If you want to see a shift in your Net Promoter Score, you have to get into your detractors shoes to understand what went wrong. Hearing criticism isn’t easy, but you have to understand how important it is to hear it and act on it. Detractors will rarely criticize and give a negative score for no reason.
They can provide valuable suggestions on how to better meet their needs, and it’s better to know precisely than it is to read their minds and guess. This extra step might actually encourage them to turn the other leaf and to become promoters.
3. Keep your eye on the score
The silent killer in customer experience is complacency. Having a perfect score does not mean you can turn a blind eye. You have to pay attention to it, and continue making improvements. You have to understand why your customers are giving you a certain score and what you can do to improve it.
4. Engage with your customers
In any healthy relationship, communication is key. If your customers are giving you a score, you have to respond, regardless of how gnarly the score is. Show your gratitude, and respond immediately. Actively engaging with your customers will make it easier for you to earn loyalty points and further increase your Net Promoter Score.
Because customers want to know that their opinions are valued. When you appear aloof and uninterested in their feedback, it makes them feel unappreciated. When asking for NPS, always follow up with a “why?” to open the platform up for communication. Engage, thank, and implement to deliver an enhanced customer experience.
5. Consistency across all boards
Regardless of where your customers are in their journey with you, you have to provide a delightful experience across all boards. This means:
- Offering fast and transparent service
- Treating each customer like royalty
- Reducing average response and resolution time
These steps may be simple but they always guarantee success.
Customers these days, though they may come in all shapes and sizes, all demand the same thing- Speed and attention to detail.
Personalize each interaction but provide options that allow for easy convenience. Say your customer is facing an issue with a product, and your engagement strategy is to go through a chatbot to collect information.
The customer is already distressed, so provide them with the option to directly talk to an agent to avoid harming CX and lower NPS scores.
6. Be customer-centric
Many customer service departments have plans in place that make things convenient for agents, or for the business. It might be more affordable, but spending money on unnecessary tools adds up, and the cost of losing a customer with these tools is much higher than the tool itself.
Always have a plan in place that benefits your customers. Don’t look at what’s convenient, or what your competitors are doing. Focus on your customers and them only.
This means providing your agents with the best tools and resources to handle your customers- Be it a CRM, a customer engagement platform, knowledge bases, chatbots, integrations to 3rd party applications to allow efficiency. You have to provide your agents with the tools that allow them to be truly customer-focused to see a positive change in your net promoter score.
7. Rethink your pipeline
It is statistically impossible to get the customer journey right at the first instance, and there are many touchpoints that affect NPS scores drastically. Processes like ID verification, providing documentation, compliances, contracts- these activities have a tendency to tune the customer out, cause them to drop off, and hurt your NPS.
Customers are on the hunt for processes that are quick and convenient. Always be on the lookout for new, innovative, and interactive ways that better handle these heavier processes.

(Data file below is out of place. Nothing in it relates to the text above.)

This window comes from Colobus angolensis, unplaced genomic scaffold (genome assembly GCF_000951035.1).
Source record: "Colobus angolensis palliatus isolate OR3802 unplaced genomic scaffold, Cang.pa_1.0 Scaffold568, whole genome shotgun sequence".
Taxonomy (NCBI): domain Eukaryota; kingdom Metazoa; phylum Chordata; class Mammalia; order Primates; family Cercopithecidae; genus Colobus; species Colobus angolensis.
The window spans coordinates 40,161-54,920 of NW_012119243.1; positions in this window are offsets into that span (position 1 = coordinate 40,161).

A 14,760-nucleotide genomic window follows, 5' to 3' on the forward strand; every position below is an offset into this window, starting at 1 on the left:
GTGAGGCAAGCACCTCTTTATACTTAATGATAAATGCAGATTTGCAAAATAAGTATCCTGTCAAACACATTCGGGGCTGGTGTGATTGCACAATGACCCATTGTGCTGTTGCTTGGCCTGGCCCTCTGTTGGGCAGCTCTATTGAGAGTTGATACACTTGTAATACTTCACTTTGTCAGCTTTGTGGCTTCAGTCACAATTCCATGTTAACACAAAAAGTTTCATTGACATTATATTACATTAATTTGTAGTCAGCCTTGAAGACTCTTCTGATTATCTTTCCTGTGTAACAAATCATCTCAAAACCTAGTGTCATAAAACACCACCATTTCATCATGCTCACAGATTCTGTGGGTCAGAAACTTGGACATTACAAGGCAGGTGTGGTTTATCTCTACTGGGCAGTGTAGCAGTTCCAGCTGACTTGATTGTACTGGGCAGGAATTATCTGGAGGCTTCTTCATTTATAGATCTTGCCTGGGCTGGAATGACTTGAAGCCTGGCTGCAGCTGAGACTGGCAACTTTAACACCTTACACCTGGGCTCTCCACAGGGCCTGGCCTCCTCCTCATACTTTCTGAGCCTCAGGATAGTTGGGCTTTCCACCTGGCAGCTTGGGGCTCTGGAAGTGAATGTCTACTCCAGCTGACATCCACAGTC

Let’s take an example.
There’s a free trial of a highly-coveted service that many customers are in line for- in fact, the hype is so apparent, that now you’ve formed an interest. You see the word “free,” and think of the convenience. “All I have to do is create an account and I am free to explore the service for the time offered,” you think.
But imagine if the reality didn’t match up-
Imagine instead of going through a hefty, 10-page registration process, with over 50 forms to fill and an extensive terms and conditions page. And all that to be met with “please enter your credit card information.”
You’d be pretty bummed, wouldn’t you? Your customers are exactly the same.
In the words of Customer Experience guru, Dan Gingiss, “if the process takes 3 clicks, make it 2. If it takes 2 clicks, make it 1.” Make the process as seamless and as convenient as possible.
8. Don’t operate in silos
Remember- customer experience is a culture. It has a place in every department.
Think of customer experience as the oxygen of your business. Everything you do, every product you make, every service you provide is ultimately for the customer. This has to flow through your organization.
Be sure to increase the transparency of your data through all departments. NPS scores can indicate how the brand is performing to the C-suite and can indicate loyalty. By implementing the score into agent feedback, you can provide insights on how well your agents are performing when handling customers.
NPS can also indicate the performance of your product. If customers are likely to recommend one thing from your line, but not another, your product team needs to be aware to improve the product.
This transparency overall enhances your customer’s experience when they have an inquiry that relates to multiple departments. Transferring between departments is extremely frustrating for customers. By allowing your teams to have access to customer data, you can allow them to serve your customers better. Since teams are aware of the problems, almost anyone can handle the inquiry to speed up the process of resolving the query.
Are you ready to take your NPS to the next level?
To be truly customer-centric, you need to provide your agents with the most sophisticated tools to handle your customers. An easy way to get started is with a digital customer engagement tool like Engati.
Register now to get started.
This article about Net Promoter Score was originally published on Engati blogs.